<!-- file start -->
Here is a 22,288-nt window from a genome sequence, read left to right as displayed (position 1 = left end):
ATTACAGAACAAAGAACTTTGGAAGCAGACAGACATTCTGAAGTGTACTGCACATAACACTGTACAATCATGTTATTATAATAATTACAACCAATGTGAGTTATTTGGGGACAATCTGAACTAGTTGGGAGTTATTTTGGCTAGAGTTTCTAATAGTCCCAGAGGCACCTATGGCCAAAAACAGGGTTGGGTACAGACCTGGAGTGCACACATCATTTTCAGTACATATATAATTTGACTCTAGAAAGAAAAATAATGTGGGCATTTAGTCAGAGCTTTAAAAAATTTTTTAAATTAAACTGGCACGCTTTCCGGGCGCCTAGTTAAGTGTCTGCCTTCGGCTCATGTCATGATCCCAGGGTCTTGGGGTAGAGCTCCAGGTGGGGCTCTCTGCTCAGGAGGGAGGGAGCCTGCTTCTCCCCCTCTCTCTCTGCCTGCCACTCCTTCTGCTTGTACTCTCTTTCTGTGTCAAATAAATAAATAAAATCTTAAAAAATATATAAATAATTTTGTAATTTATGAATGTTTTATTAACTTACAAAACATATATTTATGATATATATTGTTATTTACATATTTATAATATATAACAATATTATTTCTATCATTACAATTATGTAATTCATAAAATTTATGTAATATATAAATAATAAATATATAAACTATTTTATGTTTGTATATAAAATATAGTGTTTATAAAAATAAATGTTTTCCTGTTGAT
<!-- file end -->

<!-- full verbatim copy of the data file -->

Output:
Here is a 22,288-nt window from a genome sequence, read left to right as displayed (position 1 = left end):
ATTACAGAACAAAGAACTTTGGAAGCAGACAGACATTCTGAAGTGTACTGCACATAACACTGTACAATCATGTTATTATAATAATTACAACCAATGTGAGTTATTTGGGGACAATCTGAACTAGTTGGGAGTTATTTTGGCTAGAGTTTCTAATAGTCCCAGAGGCACCTATGGCCAAAAACAGGGTTGGGTACAGACCTGGAGTGCACACATCATTTTCAGTACATATATAATTTGACTCTAGAAAGAAAAATAATGTGGGCATTTAGTCAGAGCTTTAAAAAATTTTTTAAATTAAACTGGCACGCTTTCCGGGCGCCTAGTTAAGTGTCTGCCTTCGGCTCATGTCATGATCCCAGGGTCTTGGGGTAGAGCTCCAGGTGGGGCTCTCTGCTCAGGAGGGAGGGAGCCTGCTTCTCCCCCTCTCTCTCTGCCTGCCACTCCTTCTGCTTGTACTCTCTTTCTGTGTCAAATAAATAAATAAAATCTTAAAAAATATATAAATAATTTTGTAATTTATGAATGTTTTATTAACTTACAAAACATATATTTATGATATATATTGTTATTTACATATTTATAATATATAACAATATTATTTCTATCATTACAATTATGTAATTCATAAAATTTATGTAATATATAAATAATAAATATATAAACTATTTTATGTTTGTATATAAAATATAGTGTTTATAAAAATAAATGTTTTCCTGTTGAT